Despite German reluctance to use follow-up, there are situations in which it is unavoidable: In order to stick to a well-defined plan; when the customer requests information; if work results are not delivered on time. The Germans prefer the term nachfassen – literally, after hold. Or nachhaken – literally, after-hook or -check.
Follow-up in Germany can be either negative or positive. Negative in the sense of control. Positive in the sense of support. Follow up – negative – questions one’s ability and willingness to produce good work results. At the same time – positive – it is essential to checking technical details, getting necessary information, verifying due dates.
Organizations which are time-driven rely on follow up. News organizations are just one example. Any and all forms of logistics is another. Timing is critical. Schedules need to be met. Employees are under pressure. Deadlines are deadlines.
Follow-up can be supportive. An older, more experienced colleague can inquire in a friendly way about the status of another’s work. A team lead who coaches her team well knows when and how to follow up by simply asking “How are things going? Can I help in any way?”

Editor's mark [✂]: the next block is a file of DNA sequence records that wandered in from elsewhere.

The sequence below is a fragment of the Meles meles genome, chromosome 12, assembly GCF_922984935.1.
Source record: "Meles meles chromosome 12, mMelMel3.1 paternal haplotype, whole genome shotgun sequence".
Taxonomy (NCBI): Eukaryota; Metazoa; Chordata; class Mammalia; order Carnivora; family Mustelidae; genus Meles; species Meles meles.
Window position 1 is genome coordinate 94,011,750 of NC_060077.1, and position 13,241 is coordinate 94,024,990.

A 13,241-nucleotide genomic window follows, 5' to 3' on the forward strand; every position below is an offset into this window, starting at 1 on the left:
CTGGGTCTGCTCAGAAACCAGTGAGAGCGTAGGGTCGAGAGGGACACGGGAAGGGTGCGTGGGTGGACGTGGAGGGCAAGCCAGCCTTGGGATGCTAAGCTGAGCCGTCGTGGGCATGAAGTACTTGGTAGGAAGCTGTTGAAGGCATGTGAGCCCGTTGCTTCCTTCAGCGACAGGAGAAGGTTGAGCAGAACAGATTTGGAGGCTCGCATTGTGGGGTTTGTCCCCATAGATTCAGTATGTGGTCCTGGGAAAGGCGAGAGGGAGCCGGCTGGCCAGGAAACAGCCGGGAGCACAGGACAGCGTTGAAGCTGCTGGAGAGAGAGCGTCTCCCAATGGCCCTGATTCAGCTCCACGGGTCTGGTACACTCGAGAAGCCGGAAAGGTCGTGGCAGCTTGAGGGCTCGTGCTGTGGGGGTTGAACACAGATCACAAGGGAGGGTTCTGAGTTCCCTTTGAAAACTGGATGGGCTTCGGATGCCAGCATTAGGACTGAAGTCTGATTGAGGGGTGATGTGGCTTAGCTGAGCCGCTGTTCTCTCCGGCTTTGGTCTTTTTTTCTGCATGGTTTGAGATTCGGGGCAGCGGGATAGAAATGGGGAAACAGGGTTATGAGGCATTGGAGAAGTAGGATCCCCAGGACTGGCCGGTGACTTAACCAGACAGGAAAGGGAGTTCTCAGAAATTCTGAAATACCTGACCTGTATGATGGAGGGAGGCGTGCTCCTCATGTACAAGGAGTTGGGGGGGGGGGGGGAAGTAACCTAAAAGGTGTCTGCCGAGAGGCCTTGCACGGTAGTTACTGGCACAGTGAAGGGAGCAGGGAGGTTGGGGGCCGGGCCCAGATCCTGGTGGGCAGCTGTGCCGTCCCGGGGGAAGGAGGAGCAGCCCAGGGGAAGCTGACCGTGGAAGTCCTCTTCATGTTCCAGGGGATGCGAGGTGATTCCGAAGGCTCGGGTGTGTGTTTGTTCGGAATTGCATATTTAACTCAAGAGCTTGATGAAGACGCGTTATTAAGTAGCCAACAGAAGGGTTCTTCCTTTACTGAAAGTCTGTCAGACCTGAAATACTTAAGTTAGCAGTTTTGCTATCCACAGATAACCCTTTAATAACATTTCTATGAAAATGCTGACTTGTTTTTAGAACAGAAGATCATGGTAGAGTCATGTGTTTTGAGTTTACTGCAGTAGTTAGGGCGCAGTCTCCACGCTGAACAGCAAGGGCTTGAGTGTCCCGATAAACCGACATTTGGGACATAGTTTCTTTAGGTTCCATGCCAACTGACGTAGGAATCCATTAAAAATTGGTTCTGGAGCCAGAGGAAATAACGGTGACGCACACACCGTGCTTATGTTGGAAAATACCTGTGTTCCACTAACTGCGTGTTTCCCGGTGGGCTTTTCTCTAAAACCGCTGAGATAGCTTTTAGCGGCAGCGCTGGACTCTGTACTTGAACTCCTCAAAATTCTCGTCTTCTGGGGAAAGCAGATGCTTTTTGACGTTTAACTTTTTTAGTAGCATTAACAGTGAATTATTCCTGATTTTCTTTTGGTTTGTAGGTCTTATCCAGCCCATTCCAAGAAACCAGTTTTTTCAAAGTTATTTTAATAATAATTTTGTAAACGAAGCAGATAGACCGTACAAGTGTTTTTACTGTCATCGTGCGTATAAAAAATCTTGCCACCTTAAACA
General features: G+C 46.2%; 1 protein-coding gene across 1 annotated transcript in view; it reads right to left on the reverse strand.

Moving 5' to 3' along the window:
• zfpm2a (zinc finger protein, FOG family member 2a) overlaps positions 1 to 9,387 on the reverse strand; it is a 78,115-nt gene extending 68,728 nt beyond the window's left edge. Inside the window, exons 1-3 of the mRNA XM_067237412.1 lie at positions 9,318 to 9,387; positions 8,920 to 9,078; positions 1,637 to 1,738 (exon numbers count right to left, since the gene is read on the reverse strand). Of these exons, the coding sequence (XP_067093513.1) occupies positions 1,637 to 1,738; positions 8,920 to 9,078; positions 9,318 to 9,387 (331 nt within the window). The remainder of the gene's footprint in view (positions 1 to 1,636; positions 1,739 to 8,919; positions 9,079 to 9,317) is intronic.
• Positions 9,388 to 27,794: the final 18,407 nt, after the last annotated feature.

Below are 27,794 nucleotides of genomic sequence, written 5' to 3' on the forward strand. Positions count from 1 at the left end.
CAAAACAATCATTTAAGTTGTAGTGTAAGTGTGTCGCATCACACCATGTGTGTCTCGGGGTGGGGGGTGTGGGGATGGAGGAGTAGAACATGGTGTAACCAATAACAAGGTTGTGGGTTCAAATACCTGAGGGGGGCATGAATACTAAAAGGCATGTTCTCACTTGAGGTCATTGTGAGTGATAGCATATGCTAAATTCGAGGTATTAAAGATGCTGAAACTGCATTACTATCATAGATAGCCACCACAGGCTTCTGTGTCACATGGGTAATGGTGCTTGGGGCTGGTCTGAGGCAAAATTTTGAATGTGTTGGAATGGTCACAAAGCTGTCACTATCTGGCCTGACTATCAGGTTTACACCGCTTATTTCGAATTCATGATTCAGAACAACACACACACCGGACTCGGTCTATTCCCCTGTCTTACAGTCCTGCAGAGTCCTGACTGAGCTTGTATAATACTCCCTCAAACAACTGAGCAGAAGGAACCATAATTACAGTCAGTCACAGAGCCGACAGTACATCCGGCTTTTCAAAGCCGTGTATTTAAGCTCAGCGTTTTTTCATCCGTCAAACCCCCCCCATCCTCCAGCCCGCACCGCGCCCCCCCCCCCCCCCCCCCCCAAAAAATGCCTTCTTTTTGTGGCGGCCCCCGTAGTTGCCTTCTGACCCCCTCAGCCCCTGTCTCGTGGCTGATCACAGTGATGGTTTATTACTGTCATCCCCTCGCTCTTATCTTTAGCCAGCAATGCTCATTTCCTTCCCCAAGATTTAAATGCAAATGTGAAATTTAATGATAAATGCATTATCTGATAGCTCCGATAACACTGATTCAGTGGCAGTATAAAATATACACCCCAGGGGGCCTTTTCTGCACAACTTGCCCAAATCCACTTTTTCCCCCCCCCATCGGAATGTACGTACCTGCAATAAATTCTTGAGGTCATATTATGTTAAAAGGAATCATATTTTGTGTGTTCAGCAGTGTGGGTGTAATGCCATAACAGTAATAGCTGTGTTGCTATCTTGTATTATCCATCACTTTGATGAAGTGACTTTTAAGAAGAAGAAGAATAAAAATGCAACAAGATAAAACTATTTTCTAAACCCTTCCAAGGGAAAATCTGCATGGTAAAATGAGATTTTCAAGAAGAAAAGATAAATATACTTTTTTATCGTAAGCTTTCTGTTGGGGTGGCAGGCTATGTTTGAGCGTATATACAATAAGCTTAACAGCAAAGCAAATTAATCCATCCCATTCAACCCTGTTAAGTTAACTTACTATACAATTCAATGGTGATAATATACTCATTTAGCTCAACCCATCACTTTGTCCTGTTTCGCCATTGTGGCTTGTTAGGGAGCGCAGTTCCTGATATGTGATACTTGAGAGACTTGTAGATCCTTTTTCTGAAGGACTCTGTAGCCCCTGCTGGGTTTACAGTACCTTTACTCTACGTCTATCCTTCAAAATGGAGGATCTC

Follow-up by colleagues on a report, speech, or published article is positive. It means that they have taken sincere interest in your work. It also gives them an opportunity to demonstrate their competence by asking intelligent questions.
In German team meetings follow-up is the rule, not the exception. Open action items can be addressed directly. Team members establish a common baseline of information.
Finally, there is another very legitimate reason to use follow-up in Germany: If things are not going right, if an error has been detected, if the work is being performed improperly. In such cases there is only one course of action. Follow up, and fast!